Last year, the Wolves were a fairly predictable team in terms of who we were going to see on the court. You could almost set your watch by Thibodeau’s substitution patterns and the Wolves played their starting five by far the most of any team in the NBA. In 48 games they played a total of 1131 minutes together. The next closest, the Charlotte Hornets starting five, played 1086 minutes over 56 games.
Even the five-man group with Nemanja Bjelica filling in for an injured Jimmy Butler was the 18th most used lineup in all of the NBA.
Some of this rigidity is due to Thibodeau’s coaching style. Unless injuries happened, he was reluctant to change the minutes of any player, even if they could have used the playing time. This was pretty clear when Jeff Teague was injured and Tyus Jones filled in admirably. The first game that Teague came back, Jones minutes dropped back to 15 minutes a game. After Nemanja Bjelica was playing small forward and starting extensively, his playing time again returned to his usual rate once Butler came back.
Really, only a few things throughout the year (other than injuries) impacted the minutes allocations and lineups. The first was if a player was playing badly. Shabazz Muhammad saw his minutes dwindle to DNP-CDs until he was released due to poor play. There were certainly a few games where Gorgui Dieng or Tyus Jones got a quick hook due to a bad decision. Jamal Crawford was really the only player who got to keep playing if he was hot, which was probably the only reasonable way to use him.
The second was when Derrick Rose came to the team, which was the impetus for Thibs to start using two-guard lineups after being resistant to the idea all year.
The final thing only really happened in the playoffs, which was when the Wolves were more open to going small, which cut down on Taj Gibson’s playing time. The Rockets made small-ball a feature in almost every lineup they played, which limited the efficacy of playing Gibson. After playing above 30 minutes throughout the year, Gibson played just over 20 minutes in most of the playoff matchups, with Jimmy Butler taking his spot at the four.
Other than a late season game against Memphis, where the Grizzlies were in tanking mode and featured Ben McLemore and Dillon Brooks on offense, Gibson never played that few of minutes in a game.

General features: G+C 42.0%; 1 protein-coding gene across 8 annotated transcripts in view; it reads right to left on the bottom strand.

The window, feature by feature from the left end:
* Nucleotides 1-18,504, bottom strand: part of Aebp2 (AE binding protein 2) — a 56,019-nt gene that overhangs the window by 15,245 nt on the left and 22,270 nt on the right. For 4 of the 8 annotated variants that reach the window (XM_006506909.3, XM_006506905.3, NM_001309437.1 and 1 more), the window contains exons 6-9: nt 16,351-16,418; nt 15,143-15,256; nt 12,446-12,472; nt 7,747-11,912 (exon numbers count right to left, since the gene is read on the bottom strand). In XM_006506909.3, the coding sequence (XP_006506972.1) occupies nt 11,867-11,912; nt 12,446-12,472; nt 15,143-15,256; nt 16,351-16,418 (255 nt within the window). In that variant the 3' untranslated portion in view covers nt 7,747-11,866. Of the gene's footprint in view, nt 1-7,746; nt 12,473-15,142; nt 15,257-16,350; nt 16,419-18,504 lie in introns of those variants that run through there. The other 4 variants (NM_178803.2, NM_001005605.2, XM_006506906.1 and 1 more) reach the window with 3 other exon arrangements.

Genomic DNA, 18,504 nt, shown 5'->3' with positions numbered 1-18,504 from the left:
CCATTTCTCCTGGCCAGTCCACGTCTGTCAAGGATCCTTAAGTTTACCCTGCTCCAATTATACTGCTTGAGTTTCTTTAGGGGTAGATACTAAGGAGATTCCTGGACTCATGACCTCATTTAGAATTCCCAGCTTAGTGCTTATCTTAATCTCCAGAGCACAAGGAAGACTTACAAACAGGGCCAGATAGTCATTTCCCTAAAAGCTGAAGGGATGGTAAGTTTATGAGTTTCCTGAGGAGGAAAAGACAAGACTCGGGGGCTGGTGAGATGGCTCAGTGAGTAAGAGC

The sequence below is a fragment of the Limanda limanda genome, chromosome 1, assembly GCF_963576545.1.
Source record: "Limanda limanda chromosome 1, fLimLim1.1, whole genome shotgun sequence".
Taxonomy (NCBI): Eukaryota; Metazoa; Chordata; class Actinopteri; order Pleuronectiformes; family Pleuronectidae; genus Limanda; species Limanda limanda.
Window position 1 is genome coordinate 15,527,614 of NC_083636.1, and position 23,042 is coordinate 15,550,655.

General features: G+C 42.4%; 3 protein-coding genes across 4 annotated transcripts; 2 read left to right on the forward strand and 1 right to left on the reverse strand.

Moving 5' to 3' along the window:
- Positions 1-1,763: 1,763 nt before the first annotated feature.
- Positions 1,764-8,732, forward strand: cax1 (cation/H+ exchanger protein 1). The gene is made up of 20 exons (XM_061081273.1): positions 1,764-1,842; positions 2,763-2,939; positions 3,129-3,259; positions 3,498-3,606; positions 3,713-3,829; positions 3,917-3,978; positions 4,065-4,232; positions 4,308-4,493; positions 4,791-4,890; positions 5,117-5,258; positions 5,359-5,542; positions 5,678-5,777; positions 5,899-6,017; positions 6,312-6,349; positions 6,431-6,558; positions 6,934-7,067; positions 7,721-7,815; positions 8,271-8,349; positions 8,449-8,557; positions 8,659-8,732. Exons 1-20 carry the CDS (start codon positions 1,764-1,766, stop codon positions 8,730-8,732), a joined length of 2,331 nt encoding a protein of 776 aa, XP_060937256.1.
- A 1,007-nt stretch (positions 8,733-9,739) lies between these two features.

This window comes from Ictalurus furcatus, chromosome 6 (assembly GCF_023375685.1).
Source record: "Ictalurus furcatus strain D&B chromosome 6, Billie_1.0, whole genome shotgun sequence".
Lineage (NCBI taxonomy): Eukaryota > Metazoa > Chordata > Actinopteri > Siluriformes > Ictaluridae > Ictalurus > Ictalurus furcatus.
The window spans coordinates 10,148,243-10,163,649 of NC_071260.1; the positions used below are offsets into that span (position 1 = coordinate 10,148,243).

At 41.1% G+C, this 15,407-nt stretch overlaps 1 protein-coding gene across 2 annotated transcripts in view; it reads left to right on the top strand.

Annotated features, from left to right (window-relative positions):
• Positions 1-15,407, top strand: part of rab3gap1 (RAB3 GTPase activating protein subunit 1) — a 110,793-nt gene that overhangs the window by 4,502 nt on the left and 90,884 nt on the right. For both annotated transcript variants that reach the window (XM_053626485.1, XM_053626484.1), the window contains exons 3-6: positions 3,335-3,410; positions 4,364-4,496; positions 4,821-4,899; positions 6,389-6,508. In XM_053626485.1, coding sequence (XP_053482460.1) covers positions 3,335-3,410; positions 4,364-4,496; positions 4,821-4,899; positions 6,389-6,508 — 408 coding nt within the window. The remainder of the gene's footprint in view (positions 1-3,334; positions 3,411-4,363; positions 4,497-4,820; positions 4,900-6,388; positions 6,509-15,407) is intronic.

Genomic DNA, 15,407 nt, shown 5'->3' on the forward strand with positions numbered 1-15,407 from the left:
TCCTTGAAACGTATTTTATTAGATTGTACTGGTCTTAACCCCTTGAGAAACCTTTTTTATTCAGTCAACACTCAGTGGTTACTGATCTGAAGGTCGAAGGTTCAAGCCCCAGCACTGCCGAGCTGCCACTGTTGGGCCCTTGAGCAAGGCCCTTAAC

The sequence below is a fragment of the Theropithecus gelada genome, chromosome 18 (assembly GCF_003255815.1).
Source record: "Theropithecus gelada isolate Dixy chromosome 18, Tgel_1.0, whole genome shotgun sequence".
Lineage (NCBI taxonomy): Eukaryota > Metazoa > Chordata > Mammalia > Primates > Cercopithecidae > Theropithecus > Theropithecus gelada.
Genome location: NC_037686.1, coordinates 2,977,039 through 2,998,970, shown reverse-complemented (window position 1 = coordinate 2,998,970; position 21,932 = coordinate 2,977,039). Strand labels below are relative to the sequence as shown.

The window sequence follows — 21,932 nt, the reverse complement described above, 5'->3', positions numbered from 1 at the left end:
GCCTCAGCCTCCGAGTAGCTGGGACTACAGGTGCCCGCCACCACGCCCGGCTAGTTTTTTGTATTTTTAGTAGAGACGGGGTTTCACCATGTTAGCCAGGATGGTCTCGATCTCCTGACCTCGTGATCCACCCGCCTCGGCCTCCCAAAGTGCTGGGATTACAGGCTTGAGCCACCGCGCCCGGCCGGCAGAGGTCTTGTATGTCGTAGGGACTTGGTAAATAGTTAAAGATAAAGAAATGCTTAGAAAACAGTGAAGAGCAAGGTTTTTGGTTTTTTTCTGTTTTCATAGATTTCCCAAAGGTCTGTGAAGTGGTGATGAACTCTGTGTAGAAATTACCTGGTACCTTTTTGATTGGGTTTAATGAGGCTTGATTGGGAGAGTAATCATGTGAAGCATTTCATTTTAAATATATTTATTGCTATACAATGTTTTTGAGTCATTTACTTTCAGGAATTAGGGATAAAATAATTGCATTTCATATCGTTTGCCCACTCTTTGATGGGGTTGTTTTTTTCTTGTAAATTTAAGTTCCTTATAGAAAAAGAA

Gibson really should be the fulcrum of the lineup changes, as power forward is the position that is the most malleable in today’s NBA. As more teams are going small, it became clear very quickly that the Wolves simply did not have the personnel to matchup last year. Their only real option was putting Butler at the four, which necessitated bringing in Jamal Crawford to fill in the lineup. The team also almost never used Bjelica with the other starters, which would have given them the ability to play five-out. That group played 25 minutes together all year.
This year the Wolves should have a lot more flexibility. Hopefully, Anthony Tolliver inspires a little bit more trust from Thibs that Bjelica ever seemed to. With a stretch-four, the Wolves have an easy option to play five-out and let it fly from deep. That could easily give Butler and Andrew Wiggins a lot more room to attack the basket.
The rookies will also be essential. Keita-Bates Diop could theoretically play the part of a small-ball four and Josh Okogie gives the team another wing to play if they want to move Butler to the four. Unfortunately for us, the most likely option is that Thibs will instead go with the lineup that he used in the playoffs, which brought Derrick Rose in at shooting guard to move Butler to the four. We will have to see how that lineup works out when Rose is not shooting 70 percent from beyond the arc.
It’s likely that the Wolves will again use similar lineups to last year. After all, Thibs is running it back with the same starting five that led the league in minutes last year. That group is going to play together, for good reason as that group had a strong 8.5 net rating. However, the new roster will hopefully give the team a little more flexibility. Gibson’s minutes will be the thing to watch to see if the Wolves are becoming more adaptable.